Mysticism Meets Philosophy in Medieval Spain

When kabbalistic teachings made their way from southern France into northern and then central Spain, they were introduced to rabbis who were literate in multiple languages and well-versed in philosophy and the work of Moses Maimonides, leading to both competition between, and synthesis of, philosophical and mystical ideas. One of the most remarkable figures of this era was Abraham Abulafia, born in Zaragoza to a distinguished family around 1240. Tamar Marvin writes:

Abraham Abulafia sought, and claimed to have experienced, mystical union and even prophetic visions, alongside a more studied, intellectual knowledge of Kabbalah. . . . Abraham began his advanced learning with a study of The Guide of the Perplexed, Rambam’s late-breaking philosophical magnum opus. . . . This quickly led Abraham to a place of esoteric seeking.

In the summer of 1280, in a quixotic attempt to convert . . . Pope Nicholas III to Judaism, thus provoking the beginning of the messianic age, Rabbi Abraham arrived in Rome. Unfortunately for him, the pope died unexpectedly in August of 1280, arousing suspicion of Abraham and leading to his imprisonment. After his release, Abraham continued teaching and writing in Italy, but by 1285 he had sufficiently aroused the ire of the great Rabbi Solomon ibn Adret (Rashba), who placed him under a ban as a messianic pretender and effectively proscribed ecstatic Kabbalah, resigning it to obscurity.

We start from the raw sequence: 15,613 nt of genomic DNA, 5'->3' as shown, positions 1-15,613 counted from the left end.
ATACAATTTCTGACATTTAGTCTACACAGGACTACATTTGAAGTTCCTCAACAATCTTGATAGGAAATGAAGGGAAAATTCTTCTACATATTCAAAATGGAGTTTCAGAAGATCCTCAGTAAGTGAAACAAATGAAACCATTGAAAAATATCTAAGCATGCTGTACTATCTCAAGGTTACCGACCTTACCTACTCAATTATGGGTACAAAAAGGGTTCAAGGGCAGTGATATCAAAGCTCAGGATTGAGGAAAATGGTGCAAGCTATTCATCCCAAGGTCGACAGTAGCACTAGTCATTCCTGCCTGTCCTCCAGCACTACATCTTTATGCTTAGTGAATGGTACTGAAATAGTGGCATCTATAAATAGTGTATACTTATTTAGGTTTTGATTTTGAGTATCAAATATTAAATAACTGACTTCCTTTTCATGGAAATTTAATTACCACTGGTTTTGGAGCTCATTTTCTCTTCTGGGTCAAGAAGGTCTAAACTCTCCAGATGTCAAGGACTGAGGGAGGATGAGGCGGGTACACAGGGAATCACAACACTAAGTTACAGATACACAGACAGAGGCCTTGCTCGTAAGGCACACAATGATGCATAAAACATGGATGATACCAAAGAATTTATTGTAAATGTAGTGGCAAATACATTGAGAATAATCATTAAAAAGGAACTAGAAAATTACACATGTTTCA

Read more at Stories from Jewish History

More about: Jewish Philosophy, Kabbalah, Medieval Spain, Moses Maimonides, Papacy

Only Hamas’s Defeat Can Pave the Path to Peace

Opponents of the IDF’s campaign in Gaza often appeal to two related arguments: that Hamas is rooted in a set of ideas and thus cannot be defeated militarily, and that the destruction in Gaza only further radicalizes Palestinians, thus increasing the threat to Israel. Rejecting both lines of thinking, Ghaith al-Omar writes:

What makes Hamas and similar militant organizations effective is not their ideologies but their ability to act on them. For Hamas, the sustained capacity to use violence was key to helping it build political power. Back in the 1990s, Hamas’s popularity was at its lowest point, as most Palestinians believed that liberation could be achieved by peaceful and diplomatic means. Its use of violence derailed that concept, but it established Hamas as a political alternative.

Ever since, the use of force and violence has been an integral part of Hamas’s strategy. . . . Indeed, one lesson from October 7 is that while Hamas maintains its military and violent capabilities, it will remain capable of shaping the political reality. To be defeated, Hamas must be denied that. This can only be done through the use of force.

Any illusions that Palestinian and Israeli societies can now trust one another or even develop a level of coexistence anytime soon should be laid to rest. If it can ever be reached, such an outcome is at best a generational endeavor. . . . Hamas triggered war and still insists that it would do it all again given the chance, so it will be hard-pressed to garner a following from Palestinians in Gaza who suffered so horribly for its decision.

Read more at Washington Institute for Near East Policy

More about: Gaza War 2023, Hamas, Israeli-Palestinian Conflict